Rebounding third-quarter profits at Royal Bank of Canada and National Bank of Canada nearly reached prepandemic levels, though the chief executives of both lenders warned there are likely more trying times ahead as relief programs for consumers and businesses wind down.
Profits for the quarter ended July 31 fell by just 2 per cent at RBC and 1 per cent at National Bank compared with the same period a year ago, as both banks made modest top-ups to already massive reserves to cover future loan losses. Each bank faced high expectations coming into earnings season, and comfortably surpassed them.
RBC’s results were bolstered by a record-breaking quarter for its capital markets division, where profit soared by 45 per cent to $949-million, driven by huge volumes of trading in fixed-income securities and equities amid volatile markets – a helpful tailwind that is unlikely to repeat next quarter.
While executives touted an array of measures they have taken to pandemic-proof their banks, from boosting capital and liquidity levels to aggressively provisioning for potential losses, they also cautioned that the real test is yet to come. As government-led support programs wind down, and hundreds of thousands of loan payment deferrals granted by banks expire, some consumers and businesses will not recover financially. And bank executives still worry there could be a second wave of novel coronavirus cases, forcing parts of the economy back into lockdown.
Even as RBC and National Bank saw their profits bounce back, they added greater weight to the most pessimistic scenarios they use to estimate future losses, which forecast what would happen if high unemployment and low economic growth persist well into 2022.
“We still have uncertainty ahead of us,” said Dave McKay, RBC’s chief executive officer, on a Wednesday conference call. “We’re not out of this yet, we’ve got the fall to get through, we have [the risk of] re-contagion.”
RBC’s new provisions for credit losses – the money banks set aside to cover loans that may go bad – totalled $675-million in the third quarter, up 59 per cent from a year earlier. But that was only about half as much as most analysts expected, after the bank earmarked $2.83-billion in the previous quarter. National Bank’s $143-million in provisions was also a sharp pullback from the $504-million it added three months earlier.
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Most of the provisions booked so far cover loans that are still being paid back, but are deemed at risk based on economic models. As payments deferrals expire and government relief measures wind down, banks expect an uptick – but not a sudden wave – in delinquencies and defaults.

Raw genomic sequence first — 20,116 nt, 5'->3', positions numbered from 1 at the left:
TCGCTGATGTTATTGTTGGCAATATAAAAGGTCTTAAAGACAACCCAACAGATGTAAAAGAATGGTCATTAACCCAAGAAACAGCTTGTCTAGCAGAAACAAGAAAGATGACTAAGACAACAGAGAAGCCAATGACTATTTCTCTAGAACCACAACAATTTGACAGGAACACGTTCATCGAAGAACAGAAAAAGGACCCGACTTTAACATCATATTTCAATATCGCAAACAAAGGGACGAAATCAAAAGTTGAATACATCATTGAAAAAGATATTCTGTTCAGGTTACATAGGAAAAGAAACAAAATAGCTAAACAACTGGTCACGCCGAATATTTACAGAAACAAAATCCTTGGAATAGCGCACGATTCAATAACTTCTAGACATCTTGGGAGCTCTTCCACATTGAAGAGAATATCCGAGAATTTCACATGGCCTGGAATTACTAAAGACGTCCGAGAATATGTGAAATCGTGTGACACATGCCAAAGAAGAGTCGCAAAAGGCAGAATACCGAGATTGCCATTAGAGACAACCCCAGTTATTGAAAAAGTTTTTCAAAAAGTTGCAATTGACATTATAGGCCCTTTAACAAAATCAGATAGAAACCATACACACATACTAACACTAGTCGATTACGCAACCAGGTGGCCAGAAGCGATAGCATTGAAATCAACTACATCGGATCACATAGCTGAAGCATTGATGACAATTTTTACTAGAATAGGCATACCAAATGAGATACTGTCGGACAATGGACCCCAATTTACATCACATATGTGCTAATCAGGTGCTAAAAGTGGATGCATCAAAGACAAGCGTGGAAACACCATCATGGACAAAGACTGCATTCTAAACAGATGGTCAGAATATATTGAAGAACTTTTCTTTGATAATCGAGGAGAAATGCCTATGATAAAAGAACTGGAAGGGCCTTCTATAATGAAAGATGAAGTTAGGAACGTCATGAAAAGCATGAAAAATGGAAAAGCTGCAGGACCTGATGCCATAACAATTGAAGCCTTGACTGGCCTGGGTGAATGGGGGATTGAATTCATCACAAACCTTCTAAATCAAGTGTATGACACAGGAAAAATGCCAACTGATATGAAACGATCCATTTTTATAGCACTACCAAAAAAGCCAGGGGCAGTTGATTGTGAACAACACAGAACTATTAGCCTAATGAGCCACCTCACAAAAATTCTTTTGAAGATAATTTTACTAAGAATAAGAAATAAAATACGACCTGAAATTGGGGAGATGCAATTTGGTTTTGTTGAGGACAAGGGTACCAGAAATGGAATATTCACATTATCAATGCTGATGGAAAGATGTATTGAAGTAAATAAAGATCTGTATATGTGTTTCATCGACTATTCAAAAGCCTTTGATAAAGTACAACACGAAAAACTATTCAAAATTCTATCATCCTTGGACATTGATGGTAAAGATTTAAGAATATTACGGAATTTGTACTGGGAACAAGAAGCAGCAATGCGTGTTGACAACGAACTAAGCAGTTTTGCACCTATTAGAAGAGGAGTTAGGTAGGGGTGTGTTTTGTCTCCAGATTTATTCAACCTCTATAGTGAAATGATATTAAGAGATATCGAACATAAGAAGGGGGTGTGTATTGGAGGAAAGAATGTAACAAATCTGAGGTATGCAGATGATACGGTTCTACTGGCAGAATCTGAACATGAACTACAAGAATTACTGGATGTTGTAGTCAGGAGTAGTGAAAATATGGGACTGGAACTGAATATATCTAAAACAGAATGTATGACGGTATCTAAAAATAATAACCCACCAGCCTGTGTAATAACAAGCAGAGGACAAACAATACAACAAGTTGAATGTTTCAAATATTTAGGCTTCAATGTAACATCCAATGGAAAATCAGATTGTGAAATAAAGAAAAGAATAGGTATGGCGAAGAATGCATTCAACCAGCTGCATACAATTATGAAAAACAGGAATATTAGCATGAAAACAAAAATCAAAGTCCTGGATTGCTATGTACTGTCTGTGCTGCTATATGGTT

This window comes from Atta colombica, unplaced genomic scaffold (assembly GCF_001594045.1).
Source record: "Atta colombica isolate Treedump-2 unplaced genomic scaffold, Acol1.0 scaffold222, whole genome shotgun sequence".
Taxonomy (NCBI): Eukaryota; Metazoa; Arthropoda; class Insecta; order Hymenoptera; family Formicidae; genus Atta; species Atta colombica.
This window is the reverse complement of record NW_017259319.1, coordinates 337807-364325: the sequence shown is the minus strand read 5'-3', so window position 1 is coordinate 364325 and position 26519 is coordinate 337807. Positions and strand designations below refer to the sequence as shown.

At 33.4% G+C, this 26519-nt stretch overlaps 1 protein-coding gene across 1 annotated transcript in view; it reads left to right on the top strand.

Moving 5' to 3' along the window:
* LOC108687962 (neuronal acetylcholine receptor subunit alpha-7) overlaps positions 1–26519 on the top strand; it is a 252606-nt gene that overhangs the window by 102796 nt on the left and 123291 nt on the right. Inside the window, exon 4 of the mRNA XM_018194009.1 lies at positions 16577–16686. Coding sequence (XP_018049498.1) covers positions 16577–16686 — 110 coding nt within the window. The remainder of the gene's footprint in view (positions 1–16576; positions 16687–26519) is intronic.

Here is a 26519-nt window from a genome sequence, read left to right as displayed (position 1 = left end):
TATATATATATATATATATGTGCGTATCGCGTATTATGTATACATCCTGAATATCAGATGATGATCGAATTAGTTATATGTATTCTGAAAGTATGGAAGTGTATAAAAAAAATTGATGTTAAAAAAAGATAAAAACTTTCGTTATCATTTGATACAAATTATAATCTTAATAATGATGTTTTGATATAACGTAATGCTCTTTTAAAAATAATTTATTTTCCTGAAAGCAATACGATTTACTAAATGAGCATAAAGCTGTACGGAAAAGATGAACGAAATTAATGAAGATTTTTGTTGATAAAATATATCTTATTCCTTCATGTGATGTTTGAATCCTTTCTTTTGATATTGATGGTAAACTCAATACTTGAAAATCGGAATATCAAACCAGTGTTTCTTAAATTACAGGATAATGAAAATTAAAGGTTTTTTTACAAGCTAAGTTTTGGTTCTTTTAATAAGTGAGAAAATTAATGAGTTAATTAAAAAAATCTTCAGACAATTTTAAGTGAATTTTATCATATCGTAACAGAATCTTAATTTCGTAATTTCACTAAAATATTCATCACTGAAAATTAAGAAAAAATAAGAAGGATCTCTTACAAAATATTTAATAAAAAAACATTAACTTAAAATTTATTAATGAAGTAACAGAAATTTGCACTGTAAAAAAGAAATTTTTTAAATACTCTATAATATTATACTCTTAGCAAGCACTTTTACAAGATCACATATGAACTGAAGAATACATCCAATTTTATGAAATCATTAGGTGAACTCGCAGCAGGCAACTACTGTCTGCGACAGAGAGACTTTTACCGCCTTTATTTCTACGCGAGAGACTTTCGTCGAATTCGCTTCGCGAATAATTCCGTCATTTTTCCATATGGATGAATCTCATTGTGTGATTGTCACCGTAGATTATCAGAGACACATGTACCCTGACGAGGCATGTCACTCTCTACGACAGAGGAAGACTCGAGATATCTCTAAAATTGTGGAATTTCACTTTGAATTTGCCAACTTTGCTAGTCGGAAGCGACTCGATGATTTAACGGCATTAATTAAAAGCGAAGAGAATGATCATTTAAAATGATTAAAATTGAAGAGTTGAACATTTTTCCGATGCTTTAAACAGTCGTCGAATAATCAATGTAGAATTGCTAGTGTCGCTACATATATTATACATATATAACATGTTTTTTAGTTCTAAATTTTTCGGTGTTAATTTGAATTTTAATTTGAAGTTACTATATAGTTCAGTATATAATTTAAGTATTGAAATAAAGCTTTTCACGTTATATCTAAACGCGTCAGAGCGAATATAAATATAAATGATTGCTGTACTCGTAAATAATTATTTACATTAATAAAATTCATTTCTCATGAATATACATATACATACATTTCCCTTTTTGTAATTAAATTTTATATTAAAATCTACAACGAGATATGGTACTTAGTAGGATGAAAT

As of July 31, RBC had 278,400 clients with deferred payments on 344,541 loans worth $62.8-billion, down from $78.3-billion last quarter. Twelve per cent of all Canadian retail banking loans, including mortgages and credit card debt, are on deferral.
National Bank’s deferrals for personal banking clients have expired more quickly, down by 60 per cent to $4-billion, though it also still has $4.5-billion in deferred loans to commercial clients, unchanged from the previous quarter.
Nearly all of those deferrals are set to expire by October. Among those already ended at RBC, normal payments resumed on 80 per cent of the loans, deferrals were extended on 19 per cent and 1 per cent are delinquent. But because many loans aren’t considered impaired until they are 90 days past due, it may be several quarters before the full fallout is apparent.
“We expect that the majority of our clients with deferrals will resume regular payments, and it will be a small portion that won’t be able to,” said Rod Bolger, RBC’s chief financial officer, in an interview. “And we’re prepared for that.”
RBC earned $3.2-billion, or $2.20 a share, for the three months that ended July 31, compared with $3.26-billion, or $2.22 a share, a year earlier. Adjusted for certain items, RBC said it earned $2.23 a share, while the consensus estimate among analysts was $1.81, according to Refinitiv.
In the same period, National Bank reported profit of $602-million, or $1.66 a share, compared with $608-million, or $1.66, a year ago. On average, analysts expected earnings per share of $1.30.
Even after RBC set aside $3.5-billion to cover potential losses over the past two quarters, the bank’s capital levels are back where they were before the pandemic struck, with a common equity Tier 1 (CET1) ratio – a key measure of resilience – of 12 per cent. That is likely to be the largest buffer carried by any Canadian bank, but Mr. McKay said it is justified, given widespread uncertainty about how the pandemic will unfold.
“The capital is not burning a hole in our pocket,” Mr. McKay said. “We’re going to remain somewhat defensive and careful through what I think will be a fairly challenging year.”
National Bank’s CET1 ratio was unchanged from the prior quarter at 11.4 per cent, but CEO Louis Vachon said he expects it to “creep up over time.”
Results were also strong despite declining profits from retail banking, which fell 18 per cent for the quarter at RBC and 15 per cent at National Bank, as lending margins tightened and new lending slowed. Those could prove to be lasting challenges for banks in the current environment.
“I think it is too early for a parade on Saint Catherine Street,” Mr. Vachon said, referring to Montreal’s main commercial artery. “We know where we are, and it’s a better picture than the pessimistic scenarios that all of us had in [the second quarter], but at the same time I think it’s extremely important to remind ourselves that the crisis is not over. So let’s stay focused and humble.”
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